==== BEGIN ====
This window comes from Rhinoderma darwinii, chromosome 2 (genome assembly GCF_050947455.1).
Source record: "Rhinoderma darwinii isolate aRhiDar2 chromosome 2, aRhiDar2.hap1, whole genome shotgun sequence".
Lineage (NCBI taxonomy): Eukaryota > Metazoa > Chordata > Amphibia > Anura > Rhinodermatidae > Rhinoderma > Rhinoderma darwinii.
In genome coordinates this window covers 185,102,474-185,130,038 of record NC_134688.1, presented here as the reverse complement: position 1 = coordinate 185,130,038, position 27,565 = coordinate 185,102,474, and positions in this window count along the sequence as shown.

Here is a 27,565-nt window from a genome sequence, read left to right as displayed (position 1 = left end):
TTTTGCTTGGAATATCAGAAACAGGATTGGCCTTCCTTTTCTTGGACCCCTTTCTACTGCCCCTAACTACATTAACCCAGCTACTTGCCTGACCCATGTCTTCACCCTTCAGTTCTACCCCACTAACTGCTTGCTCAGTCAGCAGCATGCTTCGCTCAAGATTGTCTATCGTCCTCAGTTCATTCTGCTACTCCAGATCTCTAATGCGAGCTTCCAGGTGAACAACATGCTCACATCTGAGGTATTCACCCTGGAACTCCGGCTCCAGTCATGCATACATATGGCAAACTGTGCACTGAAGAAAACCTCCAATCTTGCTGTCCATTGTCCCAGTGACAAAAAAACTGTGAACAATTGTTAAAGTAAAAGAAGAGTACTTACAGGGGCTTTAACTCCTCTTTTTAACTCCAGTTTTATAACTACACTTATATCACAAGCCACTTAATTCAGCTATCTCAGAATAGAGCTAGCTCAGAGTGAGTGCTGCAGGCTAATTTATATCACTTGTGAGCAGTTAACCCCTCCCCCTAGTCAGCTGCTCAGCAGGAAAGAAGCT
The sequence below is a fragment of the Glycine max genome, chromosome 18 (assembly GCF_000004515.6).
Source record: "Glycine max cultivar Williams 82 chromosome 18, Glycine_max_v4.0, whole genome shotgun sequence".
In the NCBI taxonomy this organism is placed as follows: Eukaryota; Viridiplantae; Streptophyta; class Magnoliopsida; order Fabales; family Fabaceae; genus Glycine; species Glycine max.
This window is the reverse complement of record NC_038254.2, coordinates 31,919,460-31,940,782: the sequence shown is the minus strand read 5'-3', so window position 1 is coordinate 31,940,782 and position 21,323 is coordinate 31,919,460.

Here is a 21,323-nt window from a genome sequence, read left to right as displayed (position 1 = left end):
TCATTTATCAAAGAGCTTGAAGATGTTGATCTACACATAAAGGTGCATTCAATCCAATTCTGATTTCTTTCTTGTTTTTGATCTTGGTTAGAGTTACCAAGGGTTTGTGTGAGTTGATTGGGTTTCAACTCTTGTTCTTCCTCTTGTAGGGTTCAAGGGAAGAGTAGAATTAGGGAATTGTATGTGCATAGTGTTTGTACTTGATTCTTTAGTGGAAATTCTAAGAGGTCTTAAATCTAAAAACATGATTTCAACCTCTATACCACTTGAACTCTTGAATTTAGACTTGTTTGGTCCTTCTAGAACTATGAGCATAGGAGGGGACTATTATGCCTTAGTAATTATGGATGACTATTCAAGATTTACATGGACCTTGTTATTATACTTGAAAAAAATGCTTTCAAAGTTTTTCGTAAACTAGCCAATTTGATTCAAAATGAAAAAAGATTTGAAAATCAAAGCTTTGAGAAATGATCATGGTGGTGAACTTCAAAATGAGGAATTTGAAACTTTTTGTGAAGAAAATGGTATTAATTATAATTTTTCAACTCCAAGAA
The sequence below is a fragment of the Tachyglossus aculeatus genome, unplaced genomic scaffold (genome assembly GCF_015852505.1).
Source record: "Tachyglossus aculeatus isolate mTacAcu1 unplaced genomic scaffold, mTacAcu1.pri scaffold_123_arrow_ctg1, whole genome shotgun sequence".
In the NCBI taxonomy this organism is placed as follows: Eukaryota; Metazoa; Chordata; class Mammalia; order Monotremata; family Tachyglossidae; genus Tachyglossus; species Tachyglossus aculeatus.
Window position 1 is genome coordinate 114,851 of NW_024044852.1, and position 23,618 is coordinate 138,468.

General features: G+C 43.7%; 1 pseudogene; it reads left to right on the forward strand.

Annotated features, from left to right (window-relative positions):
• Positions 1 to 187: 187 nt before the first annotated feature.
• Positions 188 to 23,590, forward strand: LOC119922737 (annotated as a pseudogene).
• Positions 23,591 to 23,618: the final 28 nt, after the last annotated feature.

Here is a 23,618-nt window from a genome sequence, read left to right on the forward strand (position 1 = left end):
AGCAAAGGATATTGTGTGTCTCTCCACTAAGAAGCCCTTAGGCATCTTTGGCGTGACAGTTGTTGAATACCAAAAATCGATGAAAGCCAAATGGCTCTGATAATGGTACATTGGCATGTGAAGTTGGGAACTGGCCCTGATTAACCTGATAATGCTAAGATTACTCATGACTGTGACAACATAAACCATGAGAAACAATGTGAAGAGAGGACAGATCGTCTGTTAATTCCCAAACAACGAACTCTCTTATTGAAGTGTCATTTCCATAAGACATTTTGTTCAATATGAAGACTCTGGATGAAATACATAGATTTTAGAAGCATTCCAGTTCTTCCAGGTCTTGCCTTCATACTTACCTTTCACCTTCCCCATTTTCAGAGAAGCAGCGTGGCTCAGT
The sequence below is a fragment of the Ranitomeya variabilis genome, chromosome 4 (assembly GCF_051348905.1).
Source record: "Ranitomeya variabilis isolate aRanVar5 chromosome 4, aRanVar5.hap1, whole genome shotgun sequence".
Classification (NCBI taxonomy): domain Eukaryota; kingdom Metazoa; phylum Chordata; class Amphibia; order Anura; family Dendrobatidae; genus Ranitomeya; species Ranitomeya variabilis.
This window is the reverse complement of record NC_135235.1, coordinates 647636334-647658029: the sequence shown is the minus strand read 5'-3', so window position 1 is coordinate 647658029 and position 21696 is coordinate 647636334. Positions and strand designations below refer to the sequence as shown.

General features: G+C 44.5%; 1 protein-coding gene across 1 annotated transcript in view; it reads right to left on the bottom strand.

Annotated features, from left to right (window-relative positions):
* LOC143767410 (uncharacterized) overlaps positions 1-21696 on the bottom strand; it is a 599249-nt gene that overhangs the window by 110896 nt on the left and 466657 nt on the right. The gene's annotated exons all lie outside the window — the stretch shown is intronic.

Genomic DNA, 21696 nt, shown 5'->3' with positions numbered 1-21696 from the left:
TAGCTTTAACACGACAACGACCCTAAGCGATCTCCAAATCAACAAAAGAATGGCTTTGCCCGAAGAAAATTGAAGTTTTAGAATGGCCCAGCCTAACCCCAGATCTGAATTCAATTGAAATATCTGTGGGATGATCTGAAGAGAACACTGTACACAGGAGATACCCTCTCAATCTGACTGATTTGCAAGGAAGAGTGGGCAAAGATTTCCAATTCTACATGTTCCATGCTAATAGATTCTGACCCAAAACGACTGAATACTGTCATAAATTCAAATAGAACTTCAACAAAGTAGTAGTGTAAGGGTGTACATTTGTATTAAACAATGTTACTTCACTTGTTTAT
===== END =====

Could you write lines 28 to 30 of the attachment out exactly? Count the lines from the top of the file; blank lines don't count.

General features: G+C 44.5%; 1 protein-coding gene across 1 annotated transcript in view; it reads right to left on the bottom strand.

Annotated features, from left to right (window-relative positions):
* LOC143767410 (uncharacterized) overlaps positions 1-21696 on the bottom strand; it is a 599249-nt gene that overhangs the window by 110896 nt on the left and 466657 nt on the right. The gene's annotated exons all lie outside the window — the stretch shown is intronic.